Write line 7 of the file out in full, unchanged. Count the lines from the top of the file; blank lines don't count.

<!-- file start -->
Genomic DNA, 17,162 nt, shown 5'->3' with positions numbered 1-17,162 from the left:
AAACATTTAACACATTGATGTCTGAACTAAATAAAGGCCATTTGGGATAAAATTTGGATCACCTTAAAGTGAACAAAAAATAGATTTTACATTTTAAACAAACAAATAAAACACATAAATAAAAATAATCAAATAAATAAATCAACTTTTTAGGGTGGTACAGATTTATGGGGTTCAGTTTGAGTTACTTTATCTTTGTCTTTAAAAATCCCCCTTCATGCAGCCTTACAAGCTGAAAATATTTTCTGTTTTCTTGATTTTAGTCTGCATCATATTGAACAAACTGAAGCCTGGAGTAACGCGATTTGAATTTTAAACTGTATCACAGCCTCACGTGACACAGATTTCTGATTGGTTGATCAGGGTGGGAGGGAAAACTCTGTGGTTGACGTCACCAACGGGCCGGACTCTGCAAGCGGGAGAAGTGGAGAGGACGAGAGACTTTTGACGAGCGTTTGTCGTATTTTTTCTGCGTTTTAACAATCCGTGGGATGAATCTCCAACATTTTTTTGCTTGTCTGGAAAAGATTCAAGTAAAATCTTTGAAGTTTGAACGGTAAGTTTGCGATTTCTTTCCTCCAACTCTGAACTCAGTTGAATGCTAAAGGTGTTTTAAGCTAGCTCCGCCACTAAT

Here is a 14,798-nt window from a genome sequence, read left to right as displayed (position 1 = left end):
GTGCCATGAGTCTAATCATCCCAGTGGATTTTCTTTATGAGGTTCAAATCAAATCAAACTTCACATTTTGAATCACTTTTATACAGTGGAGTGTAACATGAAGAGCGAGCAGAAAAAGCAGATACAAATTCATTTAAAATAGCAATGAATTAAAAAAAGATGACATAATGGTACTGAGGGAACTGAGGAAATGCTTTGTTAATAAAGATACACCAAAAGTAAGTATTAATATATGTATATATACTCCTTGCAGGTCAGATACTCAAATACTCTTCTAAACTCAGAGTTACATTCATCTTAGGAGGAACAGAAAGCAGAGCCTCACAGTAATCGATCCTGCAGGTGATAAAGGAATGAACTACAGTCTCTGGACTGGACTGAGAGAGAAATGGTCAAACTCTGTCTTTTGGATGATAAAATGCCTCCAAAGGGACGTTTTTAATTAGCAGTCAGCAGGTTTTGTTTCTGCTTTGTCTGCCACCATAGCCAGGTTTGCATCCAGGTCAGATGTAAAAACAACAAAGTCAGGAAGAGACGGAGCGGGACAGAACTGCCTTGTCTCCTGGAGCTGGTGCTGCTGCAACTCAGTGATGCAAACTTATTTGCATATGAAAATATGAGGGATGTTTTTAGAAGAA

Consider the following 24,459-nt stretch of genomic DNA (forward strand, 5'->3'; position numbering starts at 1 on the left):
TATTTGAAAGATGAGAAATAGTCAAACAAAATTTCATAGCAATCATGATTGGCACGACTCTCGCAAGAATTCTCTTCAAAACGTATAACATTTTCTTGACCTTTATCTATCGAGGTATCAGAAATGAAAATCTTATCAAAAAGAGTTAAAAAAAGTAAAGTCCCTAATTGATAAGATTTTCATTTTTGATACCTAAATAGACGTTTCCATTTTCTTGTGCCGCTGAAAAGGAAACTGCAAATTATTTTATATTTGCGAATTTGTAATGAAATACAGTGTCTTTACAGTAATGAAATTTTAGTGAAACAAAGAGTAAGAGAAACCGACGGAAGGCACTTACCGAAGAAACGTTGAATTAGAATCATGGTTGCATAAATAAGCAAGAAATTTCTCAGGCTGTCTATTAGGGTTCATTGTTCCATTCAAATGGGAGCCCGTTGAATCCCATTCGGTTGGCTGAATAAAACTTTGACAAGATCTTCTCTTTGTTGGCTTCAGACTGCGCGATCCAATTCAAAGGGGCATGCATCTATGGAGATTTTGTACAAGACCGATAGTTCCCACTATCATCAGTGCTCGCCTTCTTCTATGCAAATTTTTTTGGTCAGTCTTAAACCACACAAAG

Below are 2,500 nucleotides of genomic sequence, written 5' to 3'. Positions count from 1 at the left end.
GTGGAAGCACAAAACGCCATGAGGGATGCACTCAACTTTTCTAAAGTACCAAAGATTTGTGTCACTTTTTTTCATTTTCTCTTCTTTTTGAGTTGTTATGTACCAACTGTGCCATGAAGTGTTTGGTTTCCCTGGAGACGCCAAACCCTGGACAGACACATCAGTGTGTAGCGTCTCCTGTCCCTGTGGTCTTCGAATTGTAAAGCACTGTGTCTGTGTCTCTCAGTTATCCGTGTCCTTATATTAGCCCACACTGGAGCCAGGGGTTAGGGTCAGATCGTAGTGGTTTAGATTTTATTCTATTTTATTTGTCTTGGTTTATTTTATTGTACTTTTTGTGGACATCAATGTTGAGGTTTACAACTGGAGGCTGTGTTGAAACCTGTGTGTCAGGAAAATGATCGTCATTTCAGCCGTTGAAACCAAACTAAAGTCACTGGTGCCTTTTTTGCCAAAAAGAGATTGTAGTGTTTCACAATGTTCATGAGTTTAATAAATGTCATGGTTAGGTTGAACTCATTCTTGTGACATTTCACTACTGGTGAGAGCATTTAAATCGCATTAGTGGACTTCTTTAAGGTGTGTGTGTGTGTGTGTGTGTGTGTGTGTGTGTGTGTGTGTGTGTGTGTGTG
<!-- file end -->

Below are 2,500 nucleotides of genomic sequence, written 5' to 3'. Positions count from 1 at the left end.